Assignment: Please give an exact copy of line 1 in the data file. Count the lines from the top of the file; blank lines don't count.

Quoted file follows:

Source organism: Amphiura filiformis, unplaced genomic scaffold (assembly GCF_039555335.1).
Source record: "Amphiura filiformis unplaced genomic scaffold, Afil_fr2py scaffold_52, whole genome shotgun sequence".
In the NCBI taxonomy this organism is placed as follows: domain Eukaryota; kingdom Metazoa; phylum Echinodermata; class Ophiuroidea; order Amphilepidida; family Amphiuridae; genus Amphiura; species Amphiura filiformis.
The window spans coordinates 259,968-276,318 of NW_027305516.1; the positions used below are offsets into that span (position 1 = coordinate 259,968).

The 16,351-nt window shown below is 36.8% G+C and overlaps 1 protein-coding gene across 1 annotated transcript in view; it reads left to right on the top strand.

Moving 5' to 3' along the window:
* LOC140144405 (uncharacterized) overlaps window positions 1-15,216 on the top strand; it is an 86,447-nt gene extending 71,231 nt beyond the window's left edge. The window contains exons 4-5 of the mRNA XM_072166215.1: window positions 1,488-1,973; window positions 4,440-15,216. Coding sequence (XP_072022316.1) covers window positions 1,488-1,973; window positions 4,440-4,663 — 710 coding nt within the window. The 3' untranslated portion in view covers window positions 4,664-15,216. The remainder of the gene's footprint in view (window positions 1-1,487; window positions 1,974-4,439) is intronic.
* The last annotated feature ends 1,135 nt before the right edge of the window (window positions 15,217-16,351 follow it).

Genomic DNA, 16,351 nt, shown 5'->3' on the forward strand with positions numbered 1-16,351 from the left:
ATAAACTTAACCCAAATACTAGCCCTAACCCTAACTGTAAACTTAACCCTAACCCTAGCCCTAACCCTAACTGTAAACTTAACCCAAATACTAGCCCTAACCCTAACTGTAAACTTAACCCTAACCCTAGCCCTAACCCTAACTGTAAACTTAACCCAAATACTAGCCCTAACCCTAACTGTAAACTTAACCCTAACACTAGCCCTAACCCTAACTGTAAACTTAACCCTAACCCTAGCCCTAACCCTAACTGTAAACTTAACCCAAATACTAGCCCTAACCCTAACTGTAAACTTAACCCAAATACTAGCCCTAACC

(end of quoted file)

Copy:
Source organism: Amphiura filiformis, unplaced genomic scaffold (assembly GCF_039555335.1).